Milk sales first began to slow in the US in 1970, and the industry has been scrambling to stop the free fall ever since. Although the connection between milk, calcium, and bone health has been the cornerstone of dairy advertising, the industry has also engaged in continual efforts to expand the image of what milk can do for Americans. But no matter what purported benefits they use to entice consumers, the dairy industry has been plagued by an absence of credible research to support their assertions.
For the past fifteen years, I have been closely involved with the bodybuilding industry. I have an intimate understanding of how the industry operates. In a nutshell, it is sustained by the supplement companies that sponsor the athletes who represent them. This in turn inspires fans who admire the athletes to purchase the products they represent, thus creating a cycle that drives record sales and profits, all the while potentially harming the health of many involved in the industry later on down the line.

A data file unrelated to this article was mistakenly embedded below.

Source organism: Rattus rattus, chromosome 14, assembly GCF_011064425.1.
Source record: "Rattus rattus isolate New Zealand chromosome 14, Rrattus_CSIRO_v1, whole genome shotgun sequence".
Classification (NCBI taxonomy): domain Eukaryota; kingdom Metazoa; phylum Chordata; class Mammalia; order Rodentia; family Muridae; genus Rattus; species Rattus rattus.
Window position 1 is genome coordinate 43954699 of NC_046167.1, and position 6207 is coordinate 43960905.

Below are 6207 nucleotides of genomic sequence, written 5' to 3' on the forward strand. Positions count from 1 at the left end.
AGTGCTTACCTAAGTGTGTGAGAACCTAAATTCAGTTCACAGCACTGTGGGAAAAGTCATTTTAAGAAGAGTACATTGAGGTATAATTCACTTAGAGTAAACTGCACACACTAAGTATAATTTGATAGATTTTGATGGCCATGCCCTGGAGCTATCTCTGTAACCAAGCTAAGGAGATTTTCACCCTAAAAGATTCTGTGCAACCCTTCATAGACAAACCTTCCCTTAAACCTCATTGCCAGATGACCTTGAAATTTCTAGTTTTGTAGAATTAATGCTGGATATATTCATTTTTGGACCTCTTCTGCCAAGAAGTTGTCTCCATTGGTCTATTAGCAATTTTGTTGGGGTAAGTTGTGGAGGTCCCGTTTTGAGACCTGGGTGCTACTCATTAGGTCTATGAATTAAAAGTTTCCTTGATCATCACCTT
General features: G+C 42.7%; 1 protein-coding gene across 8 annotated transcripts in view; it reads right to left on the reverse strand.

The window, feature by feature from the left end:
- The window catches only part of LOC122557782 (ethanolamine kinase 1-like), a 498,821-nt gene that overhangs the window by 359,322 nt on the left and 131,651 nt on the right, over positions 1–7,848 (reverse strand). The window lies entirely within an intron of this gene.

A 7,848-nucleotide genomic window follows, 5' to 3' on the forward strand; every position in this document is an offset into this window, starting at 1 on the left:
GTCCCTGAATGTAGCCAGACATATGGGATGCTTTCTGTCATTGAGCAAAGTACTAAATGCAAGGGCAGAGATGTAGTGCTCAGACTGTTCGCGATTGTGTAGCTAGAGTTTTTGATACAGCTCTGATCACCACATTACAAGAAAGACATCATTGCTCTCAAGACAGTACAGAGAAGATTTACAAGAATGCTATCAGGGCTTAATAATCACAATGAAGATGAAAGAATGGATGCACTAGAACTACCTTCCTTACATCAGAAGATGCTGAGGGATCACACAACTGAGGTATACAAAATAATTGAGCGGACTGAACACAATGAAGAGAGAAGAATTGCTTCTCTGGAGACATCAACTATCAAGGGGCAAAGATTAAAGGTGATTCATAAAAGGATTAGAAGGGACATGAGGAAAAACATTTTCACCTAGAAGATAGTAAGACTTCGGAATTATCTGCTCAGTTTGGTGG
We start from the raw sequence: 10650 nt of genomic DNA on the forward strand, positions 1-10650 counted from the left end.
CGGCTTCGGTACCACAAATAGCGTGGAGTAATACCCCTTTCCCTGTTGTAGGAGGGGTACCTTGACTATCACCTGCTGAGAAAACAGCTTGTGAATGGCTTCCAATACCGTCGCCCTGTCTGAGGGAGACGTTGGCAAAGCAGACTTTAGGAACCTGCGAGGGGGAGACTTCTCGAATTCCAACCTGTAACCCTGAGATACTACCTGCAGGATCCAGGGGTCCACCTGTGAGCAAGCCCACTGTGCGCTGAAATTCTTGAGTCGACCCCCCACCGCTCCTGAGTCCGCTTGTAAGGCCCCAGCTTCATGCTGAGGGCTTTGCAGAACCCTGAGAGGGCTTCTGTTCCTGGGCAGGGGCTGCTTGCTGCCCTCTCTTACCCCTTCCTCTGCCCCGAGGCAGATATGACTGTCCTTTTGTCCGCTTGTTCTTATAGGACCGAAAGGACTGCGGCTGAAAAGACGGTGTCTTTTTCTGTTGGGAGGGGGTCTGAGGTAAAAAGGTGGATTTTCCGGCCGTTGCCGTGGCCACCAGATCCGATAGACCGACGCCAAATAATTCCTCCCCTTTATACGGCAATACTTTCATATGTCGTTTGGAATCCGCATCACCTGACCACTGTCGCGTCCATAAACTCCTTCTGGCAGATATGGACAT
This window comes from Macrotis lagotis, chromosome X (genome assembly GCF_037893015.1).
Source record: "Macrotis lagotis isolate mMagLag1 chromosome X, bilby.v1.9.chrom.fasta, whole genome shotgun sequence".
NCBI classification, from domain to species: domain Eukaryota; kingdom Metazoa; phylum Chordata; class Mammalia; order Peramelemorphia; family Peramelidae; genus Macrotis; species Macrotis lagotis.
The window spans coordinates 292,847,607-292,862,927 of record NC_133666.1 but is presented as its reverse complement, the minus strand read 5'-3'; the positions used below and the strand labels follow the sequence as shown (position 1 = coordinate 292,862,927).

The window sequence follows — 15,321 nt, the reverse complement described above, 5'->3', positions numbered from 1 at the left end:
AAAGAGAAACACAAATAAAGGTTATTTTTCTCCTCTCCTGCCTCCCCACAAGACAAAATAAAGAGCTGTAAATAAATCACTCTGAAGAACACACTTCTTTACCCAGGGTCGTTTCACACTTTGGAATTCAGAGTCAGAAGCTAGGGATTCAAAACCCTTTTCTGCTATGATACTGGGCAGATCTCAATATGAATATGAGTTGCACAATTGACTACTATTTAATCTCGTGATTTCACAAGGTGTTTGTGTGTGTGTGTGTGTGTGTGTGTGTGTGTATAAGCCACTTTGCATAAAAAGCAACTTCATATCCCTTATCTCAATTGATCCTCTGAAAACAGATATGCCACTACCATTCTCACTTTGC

Why did you write a book on bone health?
Osteoporosis is a serious problem. One woman in six will fracture a hip during her lifetime, that’s a really high risk. A fairly large number of men will also suffer a hip fracture and once someone does, it’s very common that their overall quality of life will decline. Sometimes it puts them on a much faster path to their eventual demise.